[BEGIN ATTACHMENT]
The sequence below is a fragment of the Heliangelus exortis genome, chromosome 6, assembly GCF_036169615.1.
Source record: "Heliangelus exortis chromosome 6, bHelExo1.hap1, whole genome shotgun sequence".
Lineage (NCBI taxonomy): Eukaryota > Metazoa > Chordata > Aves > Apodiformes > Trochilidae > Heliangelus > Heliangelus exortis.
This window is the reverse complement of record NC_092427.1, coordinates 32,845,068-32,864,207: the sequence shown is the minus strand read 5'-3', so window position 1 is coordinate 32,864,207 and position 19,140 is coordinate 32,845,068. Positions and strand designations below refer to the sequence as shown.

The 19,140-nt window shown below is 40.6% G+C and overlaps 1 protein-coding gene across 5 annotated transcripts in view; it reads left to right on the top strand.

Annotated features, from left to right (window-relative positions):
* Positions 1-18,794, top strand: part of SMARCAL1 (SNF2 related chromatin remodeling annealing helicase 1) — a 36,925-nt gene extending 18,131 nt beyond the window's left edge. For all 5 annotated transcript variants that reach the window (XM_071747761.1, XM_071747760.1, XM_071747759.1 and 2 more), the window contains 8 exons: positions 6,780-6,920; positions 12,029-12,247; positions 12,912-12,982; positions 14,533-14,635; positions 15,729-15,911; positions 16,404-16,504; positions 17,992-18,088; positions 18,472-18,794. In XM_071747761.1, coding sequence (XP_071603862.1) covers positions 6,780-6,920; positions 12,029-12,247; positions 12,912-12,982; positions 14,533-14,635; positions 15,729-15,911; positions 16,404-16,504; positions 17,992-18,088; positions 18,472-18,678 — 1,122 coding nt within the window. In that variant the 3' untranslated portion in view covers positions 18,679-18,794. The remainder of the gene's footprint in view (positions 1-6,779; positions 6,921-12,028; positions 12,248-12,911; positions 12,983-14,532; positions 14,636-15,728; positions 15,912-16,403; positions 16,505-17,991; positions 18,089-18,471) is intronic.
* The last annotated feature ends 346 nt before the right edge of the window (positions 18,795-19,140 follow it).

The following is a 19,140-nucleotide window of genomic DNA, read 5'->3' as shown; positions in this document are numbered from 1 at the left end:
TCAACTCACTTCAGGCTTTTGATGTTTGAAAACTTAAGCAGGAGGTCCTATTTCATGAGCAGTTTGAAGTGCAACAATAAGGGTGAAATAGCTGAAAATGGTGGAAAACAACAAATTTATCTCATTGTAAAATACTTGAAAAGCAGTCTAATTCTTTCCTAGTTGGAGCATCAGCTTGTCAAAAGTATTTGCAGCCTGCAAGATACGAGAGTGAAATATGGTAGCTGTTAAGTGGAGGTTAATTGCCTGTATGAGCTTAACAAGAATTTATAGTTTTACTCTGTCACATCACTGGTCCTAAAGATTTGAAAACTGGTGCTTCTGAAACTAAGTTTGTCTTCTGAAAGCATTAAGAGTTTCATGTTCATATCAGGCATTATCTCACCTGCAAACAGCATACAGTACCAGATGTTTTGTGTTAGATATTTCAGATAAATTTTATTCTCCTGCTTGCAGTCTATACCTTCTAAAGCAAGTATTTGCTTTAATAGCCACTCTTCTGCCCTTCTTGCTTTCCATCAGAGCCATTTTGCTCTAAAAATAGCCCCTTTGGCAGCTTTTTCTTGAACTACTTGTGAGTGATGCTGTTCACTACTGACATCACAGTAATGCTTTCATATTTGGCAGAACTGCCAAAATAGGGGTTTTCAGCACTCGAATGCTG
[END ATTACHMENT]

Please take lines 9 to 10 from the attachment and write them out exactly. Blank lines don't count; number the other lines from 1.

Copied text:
The following is a 19,140-nucleotide window of genomic DNA, read 5'->3' as shown; positions in this document are numbered from 1 at the left end:
TCAACTCACTTCAGGCTTTTGATGTTTGAAAACTTAAGCAGGAGGTCCTATTTCATGAGCAGTTTGAAGTGCAACAATAAGGGTGAAATAGCTGAAAATGGTGGAAAACAACAAATTTATCTCATTGTAAAATACTTGAAAAGCAGTCTAATTCTTTCCTAGTTGGAGCATCAGCTTGTCAAAAGTATTTGCAGCCTGCAAGATACGAGAGTGAAATATGGTAGCTGTTAAGTGGAGGTTAATTGCCTGTATGAGCTTAACAAGAATTTATAGTTTTACTCTGTCACATCACTGGTCCTAAAGATTTGAAAACTGGTGCTTCTGAAACTAAGTTTGTCTTCTGAAAGCATTAAGAGTTTCATGTTCATATCAGGCATTATCTCACCTGCAAACAGCATACAGTACCAGATGTTTTGTGTTAGATATTTCAGATAAATTTTATTCTCCTGCTTGCAGTCTATACCTTCTAAAGCAAGTATTTGCTTTAATAGCCACTCTTCTGCCCTTCTTGCTTTCCATCAGAGCCATTTTGCTCTAAAAATAGCCCCTTTGGCAGCTTTTTCTTGAACTACTTGTGAGTGATGCTGTTCACTACTGACATCACAGTAATGCTTTCATATTTGGCAGAACTGCCAAAATAGGGGTTTTCAGCACTCGAATGCTG